Instituto Multidisciplinario de Biología Vegetal (Universidad Nacional de Córdoba-CONICET), Instituto Multidisciplinario de Biología Vegetal (Universidad Nacional de Córdoba-CONICET)
Estudié biología y luego hice un doctorado estudiando las interacciones biológicas en relación a la eco-fisiología del néctar. Actualmente doy clases en el grado y postgrado en la Universidad Nacional de Córdoba, Argentina, y también pertenezco como investigador al CONICET... Read More →
avatar for Marina Arbetman

Marina Arbetman

Researcher, Instituto de Investigaciones en Biodiversidad y Medio-Ambiente (Universidad Nacional del Comahue-CONICET)
Bióloga patagónica, Docente de la Universidad Nacional del Comahue, Investigadora de CONICET y exploradora de National Geographic, trabajando en conservación de abejorros.Patagonian biologist, Teaching at Universidad Nacional del Comahue, Researcher at CONICET, and National Geographic... Read More →
avatar for Araceli Arce

Araceli Arce

Soy de Misiones, Argentina. Licenciada en Ciencias Biológicas, de la Universidad Federal de Integración Latinoamericana (UNILA) en Foz do Iguaçu, Brasil; actualmente me encuentro realizando una maestría en Biodiversidad Neotropical, siendo mi tema de investigación la ecología... Read More →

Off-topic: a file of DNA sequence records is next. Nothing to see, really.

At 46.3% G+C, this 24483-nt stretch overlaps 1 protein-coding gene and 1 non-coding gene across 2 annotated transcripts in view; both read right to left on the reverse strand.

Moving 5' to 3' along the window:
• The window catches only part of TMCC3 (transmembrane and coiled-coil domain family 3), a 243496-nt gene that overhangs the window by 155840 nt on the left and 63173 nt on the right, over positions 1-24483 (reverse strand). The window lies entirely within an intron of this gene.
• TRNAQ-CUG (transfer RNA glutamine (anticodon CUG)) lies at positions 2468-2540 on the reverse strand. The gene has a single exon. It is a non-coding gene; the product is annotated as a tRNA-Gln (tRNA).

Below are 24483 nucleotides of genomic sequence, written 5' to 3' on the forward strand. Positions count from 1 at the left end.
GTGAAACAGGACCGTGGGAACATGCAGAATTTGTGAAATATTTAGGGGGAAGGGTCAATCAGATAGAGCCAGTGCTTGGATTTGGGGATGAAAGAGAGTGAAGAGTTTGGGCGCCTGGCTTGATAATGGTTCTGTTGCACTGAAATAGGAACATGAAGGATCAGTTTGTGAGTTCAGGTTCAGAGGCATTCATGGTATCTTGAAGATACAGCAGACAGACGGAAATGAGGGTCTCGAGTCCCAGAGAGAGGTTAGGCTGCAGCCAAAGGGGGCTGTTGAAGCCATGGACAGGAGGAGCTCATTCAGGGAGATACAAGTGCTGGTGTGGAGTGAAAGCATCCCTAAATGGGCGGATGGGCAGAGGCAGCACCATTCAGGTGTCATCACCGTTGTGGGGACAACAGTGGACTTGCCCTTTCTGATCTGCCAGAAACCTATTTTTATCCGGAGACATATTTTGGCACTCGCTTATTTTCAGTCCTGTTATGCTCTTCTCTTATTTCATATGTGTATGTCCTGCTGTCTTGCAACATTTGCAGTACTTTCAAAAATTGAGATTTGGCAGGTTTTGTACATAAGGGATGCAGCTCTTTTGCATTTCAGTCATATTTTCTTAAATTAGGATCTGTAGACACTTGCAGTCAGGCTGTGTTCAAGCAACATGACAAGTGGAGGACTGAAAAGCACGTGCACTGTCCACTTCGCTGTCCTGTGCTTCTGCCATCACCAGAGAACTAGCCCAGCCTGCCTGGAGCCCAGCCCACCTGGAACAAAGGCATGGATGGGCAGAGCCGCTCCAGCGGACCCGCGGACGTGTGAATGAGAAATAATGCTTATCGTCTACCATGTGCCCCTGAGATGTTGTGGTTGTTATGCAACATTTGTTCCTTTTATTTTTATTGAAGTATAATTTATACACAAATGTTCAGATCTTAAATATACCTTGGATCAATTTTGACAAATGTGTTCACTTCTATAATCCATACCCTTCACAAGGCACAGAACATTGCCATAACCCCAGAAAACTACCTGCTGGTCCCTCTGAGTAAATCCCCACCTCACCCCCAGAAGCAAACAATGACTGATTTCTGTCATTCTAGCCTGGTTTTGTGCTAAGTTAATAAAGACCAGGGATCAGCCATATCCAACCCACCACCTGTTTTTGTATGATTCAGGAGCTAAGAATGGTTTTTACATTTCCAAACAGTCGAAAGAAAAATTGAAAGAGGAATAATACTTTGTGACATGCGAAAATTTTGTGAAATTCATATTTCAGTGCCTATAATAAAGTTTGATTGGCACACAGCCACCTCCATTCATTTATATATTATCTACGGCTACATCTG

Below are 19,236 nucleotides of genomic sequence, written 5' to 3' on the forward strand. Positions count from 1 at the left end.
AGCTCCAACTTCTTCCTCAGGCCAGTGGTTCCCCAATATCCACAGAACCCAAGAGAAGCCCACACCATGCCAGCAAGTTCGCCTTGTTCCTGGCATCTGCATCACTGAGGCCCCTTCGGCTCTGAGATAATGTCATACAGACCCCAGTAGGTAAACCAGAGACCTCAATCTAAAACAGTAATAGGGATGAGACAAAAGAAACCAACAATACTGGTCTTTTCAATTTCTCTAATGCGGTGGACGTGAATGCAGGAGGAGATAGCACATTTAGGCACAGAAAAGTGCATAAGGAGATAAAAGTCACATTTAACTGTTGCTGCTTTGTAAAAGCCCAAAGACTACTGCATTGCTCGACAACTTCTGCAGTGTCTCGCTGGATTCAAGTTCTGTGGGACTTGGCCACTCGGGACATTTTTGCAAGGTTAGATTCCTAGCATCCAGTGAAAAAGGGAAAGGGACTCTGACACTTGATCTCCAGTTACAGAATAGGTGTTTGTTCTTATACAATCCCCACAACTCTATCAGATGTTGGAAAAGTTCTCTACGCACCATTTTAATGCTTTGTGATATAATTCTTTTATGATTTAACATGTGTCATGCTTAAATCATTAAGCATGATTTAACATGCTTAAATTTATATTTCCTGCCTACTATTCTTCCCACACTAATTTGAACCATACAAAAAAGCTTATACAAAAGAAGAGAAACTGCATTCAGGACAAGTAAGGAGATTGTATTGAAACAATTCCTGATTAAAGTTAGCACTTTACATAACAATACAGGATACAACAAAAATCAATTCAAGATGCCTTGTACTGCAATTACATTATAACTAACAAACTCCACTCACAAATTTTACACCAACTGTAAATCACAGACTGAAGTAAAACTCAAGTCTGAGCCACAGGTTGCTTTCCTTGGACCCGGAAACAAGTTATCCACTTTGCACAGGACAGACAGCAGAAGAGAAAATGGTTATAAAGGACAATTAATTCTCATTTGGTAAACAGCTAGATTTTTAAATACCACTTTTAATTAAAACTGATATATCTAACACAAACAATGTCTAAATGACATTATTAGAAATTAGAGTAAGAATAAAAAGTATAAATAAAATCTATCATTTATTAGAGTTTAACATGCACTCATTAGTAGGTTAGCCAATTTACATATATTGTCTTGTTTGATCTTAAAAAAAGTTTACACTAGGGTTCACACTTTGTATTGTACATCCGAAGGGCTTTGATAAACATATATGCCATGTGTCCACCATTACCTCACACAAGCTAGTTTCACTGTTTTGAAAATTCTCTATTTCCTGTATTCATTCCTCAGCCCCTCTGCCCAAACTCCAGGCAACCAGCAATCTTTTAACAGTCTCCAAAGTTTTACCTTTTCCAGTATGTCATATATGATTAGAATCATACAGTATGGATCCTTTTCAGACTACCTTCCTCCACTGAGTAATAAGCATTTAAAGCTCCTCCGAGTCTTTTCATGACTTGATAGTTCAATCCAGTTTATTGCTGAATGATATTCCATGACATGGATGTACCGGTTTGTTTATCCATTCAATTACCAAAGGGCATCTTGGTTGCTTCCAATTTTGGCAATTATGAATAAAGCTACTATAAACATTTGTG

avatar for Guiomar Nates-Parra

Guiomar Nates-Parra

retired professor, Universidad Nacional de Colombia
Docente e investigadora, pensionada,  de la Universidad Nacional de Colombia-Bogotá.  Interesada en polinización y polinizadores, particularmente abejas nativas de Colombia. Lider de la Iniciativa Colombiana de polinizadores-Abejas y Coordinadora del Plan de acción de la Iniciativa... Read More →

avatar for Alejandro Saint Esteven

Alejandro Saint Esteven

Instituto Misionero de Biodiversidad
Hi! I'm Alejandro. I am a biologist specialized in community ecology and conservation of arthropods, although I'm interested in most biodiversity topics. I am from Buenos Aires, Argentina, and I've studied there, too. Now I'm lucky enough to be working among the biodiversity wonders... Read More →

Wednesday September 27, 2023 1:00pm - 2:30pm EDT